Unfortunately a decade has passed since that worthy aspiration was enshrined in law but anecdotal evidence – along with a number of Tax Cases like this one – suggests that the Independent Internal Reviewers are not performing their role correctly and, indeed, there is even a suggestion that in some circumstances the Independent Internal Reviewers are simply providing a rubber stamp to the decision of the caseworker. Beyond the Reviewers is a further level of scrutiny at HMRC’s Solicitors Office who are tasked with actually presenting the case at Tribunal. The author has known some cases to be ‘pulled’ by Solicitors Office mere days and weeks before a case was due to be heard. In what might be viewed as a face-saving exercise – and, no doubt, in efforts to prevent a claim for costs – the Appellant tends not to be told precisely why Solicitors Office decides to pull a case but even then, some cases still slip through, forcing the taxpayer to the cost, time and stress of arguing their case at Tribunal.

And rest assured, there is indeed a cost to attending a Tribunal. Even an unrepresented taxpayer will have the cost of attendance but more typically every appellant will probably have the cost of providing bundles of the documents on which they intend to rely, as well as copies of any legislation or Tax Cases they intend to quote. Additionally, as in our client’s case, when there is a question of motive, the appellant’s evidence will often require the preparation of a Witness Statement and the associated stress of appearing and answering questions in the Witness box – Never a pleasant experience at the best of times.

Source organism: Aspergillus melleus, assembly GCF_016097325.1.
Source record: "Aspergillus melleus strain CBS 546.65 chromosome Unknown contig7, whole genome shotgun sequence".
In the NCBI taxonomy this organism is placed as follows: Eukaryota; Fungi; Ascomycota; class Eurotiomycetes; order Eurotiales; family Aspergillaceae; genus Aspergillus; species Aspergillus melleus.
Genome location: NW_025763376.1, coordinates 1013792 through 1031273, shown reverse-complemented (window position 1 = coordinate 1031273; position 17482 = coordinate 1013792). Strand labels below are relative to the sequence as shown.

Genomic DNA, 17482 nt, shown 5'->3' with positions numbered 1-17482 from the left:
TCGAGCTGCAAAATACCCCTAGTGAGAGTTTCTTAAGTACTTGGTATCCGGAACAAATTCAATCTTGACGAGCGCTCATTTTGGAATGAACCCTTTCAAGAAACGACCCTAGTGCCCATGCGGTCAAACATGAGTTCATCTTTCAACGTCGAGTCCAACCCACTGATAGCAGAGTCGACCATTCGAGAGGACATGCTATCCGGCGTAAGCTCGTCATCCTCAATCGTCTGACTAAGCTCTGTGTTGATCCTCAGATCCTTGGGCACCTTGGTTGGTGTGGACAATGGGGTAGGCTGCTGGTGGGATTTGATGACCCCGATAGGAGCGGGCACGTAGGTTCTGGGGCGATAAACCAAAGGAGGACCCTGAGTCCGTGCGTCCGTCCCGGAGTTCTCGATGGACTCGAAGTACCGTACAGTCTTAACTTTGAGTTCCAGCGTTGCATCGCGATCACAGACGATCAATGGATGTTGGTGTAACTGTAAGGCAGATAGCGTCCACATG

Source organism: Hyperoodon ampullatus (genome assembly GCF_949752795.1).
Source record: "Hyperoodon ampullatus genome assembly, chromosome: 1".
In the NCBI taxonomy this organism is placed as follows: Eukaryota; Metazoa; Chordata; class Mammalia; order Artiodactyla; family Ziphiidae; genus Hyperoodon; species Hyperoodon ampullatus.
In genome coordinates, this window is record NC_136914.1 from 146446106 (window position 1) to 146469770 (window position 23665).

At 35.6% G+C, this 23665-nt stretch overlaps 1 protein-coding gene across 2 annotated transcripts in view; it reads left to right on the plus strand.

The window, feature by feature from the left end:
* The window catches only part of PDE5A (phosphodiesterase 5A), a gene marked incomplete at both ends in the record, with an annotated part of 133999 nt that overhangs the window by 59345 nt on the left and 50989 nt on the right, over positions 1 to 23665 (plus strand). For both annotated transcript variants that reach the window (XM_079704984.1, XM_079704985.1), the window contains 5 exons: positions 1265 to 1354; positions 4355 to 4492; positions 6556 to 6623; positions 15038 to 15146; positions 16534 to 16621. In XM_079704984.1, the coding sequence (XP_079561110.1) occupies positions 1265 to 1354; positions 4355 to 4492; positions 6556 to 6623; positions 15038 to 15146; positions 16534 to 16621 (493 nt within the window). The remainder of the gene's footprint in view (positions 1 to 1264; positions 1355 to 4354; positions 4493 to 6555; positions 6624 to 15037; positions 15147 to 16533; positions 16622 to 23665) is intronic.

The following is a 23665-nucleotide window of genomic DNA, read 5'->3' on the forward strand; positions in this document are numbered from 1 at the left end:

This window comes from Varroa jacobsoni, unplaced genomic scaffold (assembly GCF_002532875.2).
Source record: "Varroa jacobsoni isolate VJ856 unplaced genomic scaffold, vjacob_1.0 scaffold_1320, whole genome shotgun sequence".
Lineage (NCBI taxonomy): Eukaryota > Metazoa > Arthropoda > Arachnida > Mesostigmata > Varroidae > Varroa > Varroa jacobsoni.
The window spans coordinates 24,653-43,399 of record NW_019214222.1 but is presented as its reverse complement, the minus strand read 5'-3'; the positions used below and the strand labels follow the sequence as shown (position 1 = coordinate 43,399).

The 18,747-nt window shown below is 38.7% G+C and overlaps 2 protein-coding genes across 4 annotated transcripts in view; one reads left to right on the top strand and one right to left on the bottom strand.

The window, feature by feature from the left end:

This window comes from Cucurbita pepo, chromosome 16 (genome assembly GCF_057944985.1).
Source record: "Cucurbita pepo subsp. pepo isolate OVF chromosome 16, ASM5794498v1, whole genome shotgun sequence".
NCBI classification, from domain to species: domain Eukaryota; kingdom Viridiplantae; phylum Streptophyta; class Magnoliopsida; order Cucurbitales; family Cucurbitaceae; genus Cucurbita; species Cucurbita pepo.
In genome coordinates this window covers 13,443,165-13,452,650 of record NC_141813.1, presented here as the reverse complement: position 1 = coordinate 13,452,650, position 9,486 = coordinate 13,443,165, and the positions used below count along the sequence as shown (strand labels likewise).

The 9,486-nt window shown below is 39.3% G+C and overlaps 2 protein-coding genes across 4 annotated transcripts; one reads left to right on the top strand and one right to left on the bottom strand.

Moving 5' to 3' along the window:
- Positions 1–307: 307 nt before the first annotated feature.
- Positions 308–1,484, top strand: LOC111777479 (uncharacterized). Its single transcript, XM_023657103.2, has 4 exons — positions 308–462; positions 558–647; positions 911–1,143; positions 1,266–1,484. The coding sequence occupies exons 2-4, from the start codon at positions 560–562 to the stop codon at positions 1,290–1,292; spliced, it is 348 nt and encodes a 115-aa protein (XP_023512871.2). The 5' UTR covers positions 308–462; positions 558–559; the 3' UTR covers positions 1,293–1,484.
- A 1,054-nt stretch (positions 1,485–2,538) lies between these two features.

So why then is the safeguard of an Independent Internal Review not working? There is some largely hearsay evidence to the effect that the reviewers lack the technical expertise to judge the matters that they are being asked to rule upon. The Church of Taxation is a house of many rooms with a great many strange and peculiar rules that are specific to the tax and the circumstance in which they apply. Is it reasonable to expect a recently appointed reviewer – often one with little experience – to be able to opine upon them all? The more cynical may suggest that their judgement may be swayed by the amounts – in our client’s case a ‘deliberate’ penalty of over £20,000 – at stake.

As we say, in this case, fortunately, the Tribunal found in our client’s favour. So, are we disappointed that we won the case? No, of course not. But it is a disappointment and a sad indictment of the system that we ever had to take this matter to the Tribunal in the first place.

Comments are closed.